Sen. Kevin Parker introduced a bill to the New York State Senate on Monday that would require colleges in the state to pay a share of athletic department revenue to student-athletes and permit them to profit from the use of their image.
The bill also contains other provisions that could drastically change the current NCAA model: Students would be allowed to seek professional representation and schools would be required to create an "injured athlete fund" that, upon graduation, would provide compensation to those who suffer long-term or career-ending injuries.
The first version of the bill only stipulated that students be allowed to profit from the use of their likeness, similar to the recently passed Fair Pay to Play Act in California. Parker told ESPN's Kevin Murphy that he later amended it to include the revenue requirement, in which schools would set aside 15% of revenue from ticket sales to athletic events and divide it among student-athletes.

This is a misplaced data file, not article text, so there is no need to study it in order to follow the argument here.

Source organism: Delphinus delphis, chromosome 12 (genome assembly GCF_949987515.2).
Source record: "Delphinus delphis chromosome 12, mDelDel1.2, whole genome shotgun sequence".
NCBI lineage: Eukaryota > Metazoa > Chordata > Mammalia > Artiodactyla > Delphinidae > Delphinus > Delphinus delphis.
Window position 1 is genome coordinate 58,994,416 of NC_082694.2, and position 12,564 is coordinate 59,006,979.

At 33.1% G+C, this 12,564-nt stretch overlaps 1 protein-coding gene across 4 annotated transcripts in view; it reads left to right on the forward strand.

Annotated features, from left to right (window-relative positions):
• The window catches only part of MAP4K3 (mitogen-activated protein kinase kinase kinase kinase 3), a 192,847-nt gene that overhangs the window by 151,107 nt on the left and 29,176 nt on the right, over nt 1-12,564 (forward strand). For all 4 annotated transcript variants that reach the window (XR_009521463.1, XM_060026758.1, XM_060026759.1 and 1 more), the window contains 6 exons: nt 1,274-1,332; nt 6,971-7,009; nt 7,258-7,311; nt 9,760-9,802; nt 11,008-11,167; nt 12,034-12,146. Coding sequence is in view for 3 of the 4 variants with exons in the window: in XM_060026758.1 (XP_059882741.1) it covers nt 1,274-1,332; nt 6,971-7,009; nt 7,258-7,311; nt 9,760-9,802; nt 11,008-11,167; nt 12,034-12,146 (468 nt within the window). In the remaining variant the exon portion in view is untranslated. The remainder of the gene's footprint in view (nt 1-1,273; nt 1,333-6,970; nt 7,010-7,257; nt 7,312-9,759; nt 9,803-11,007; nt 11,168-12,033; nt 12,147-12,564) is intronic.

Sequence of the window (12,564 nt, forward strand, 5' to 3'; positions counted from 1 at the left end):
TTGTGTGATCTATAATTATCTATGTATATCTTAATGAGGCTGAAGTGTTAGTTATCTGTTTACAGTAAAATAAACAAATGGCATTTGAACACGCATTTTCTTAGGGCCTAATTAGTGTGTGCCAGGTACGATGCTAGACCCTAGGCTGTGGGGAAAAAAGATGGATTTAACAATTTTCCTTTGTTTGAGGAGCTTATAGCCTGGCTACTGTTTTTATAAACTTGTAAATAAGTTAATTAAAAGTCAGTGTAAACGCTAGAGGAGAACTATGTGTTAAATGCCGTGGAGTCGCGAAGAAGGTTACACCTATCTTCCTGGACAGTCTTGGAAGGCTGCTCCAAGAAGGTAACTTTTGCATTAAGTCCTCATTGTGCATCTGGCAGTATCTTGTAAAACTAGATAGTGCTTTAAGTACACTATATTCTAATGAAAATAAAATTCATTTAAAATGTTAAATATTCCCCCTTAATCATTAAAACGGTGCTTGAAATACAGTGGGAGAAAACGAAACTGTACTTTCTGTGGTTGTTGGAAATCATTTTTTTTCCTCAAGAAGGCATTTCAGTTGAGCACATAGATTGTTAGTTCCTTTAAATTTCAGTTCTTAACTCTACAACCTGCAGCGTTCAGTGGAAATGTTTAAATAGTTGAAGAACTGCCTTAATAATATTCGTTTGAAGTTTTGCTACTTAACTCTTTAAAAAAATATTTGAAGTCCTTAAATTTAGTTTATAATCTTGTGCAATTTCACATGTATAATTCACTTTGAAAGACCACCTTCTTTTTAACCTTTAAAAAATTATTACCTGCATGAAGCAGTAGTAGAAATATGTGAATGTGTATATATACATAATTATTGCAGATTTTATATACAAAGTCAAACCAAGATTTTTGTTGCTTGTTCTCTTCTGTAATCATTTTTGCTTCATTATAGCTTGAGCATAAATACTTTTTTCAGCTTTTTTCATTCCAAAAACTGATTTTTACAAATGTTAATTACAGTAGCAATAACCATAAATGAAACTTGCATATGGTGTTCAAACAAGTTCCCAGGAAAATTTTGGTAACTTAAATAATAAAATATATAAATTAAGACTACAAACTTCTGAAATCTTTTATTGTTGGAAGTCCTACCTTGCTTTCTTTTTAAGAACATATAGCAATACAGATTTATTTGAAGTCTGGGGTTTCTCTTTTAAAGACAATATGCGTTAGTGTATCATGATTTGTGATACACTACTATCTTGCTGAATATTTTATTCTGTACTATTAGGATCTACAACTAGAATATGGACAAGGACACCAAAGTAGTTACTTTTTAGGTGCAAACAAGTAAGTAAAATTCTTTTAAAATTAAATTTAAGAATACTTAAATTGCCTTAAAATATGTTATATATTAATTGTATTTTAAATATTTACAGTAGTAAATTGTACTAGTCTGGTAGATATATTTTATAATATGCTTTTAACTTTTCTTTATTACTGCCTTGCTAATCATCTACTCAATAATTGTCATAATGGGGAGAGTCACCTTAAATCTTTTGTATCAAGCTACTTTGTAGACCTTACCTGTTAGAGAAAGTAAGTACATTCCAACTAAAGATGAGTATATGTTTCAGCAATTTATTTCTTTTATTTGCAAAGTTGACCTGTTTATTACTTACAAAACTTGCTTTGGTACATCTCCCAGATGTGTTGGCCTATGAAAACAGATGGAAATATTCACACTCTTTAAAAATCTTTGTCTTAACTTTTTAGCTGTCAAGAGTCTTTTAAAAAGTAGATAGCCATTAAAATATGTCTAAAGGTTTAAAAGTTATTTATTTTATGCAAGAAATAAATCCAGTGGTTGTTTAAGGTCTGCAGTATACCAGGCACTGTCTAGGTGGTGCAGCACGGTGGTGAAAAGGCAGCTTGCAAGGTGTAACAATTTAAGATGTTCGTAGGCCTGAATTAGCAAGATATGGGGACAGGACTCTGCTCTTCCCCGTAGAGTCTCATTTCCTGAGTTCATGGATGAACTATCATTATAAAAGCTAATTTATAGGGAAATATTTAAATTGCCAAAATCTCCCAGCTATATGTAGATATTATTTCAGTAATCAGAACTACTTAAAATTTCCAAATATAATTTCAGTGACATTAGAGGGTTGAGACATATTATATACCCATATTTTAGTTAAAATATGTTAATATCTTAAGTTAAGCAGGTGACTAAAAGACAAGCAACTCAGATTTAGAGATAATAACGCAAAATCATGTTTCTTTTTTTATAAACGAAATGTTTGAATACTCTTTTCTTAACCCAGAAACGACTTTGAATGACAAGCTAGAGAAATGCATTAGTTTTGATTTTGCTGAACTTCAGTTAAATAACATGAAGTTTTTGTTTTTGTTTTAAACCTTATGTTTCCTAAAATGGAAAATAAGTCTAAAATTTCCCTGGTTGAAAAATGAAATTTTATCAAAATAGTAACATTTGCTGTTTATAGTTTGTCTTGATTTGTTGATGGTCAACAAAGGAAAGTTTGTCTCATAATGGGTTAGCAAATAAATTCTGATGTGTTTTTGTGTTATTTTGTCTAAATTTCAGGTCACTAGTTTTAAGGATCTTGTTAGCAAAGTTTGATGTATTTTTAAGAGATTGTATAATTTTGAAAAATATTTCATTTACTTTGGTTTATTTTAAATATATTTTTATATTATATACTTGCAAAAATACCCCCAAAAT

"It's about equity," Parker told Murphy. "These young people are adding their skill, talent, and labor to these universities. ... You don't need the shortcuts and the end-arounds because now we're providing some real support for these student-athletes."
California's SB-206 bill passed unanimously earlier in September and would allow student-athletes in the state to be able to profit from their name, image, and likeness. That legislation, however, would not require colleges to pay athletes directly.
After the California Senate voted in favor of the bill, the NCAA quickly appealed directly to Gov. Gavin Newsom not to sign it into law, arguing that it would "upend (the) level playing field for all student-athletes."
Newsom is expected to make a final decision on the bill sometime within the next month.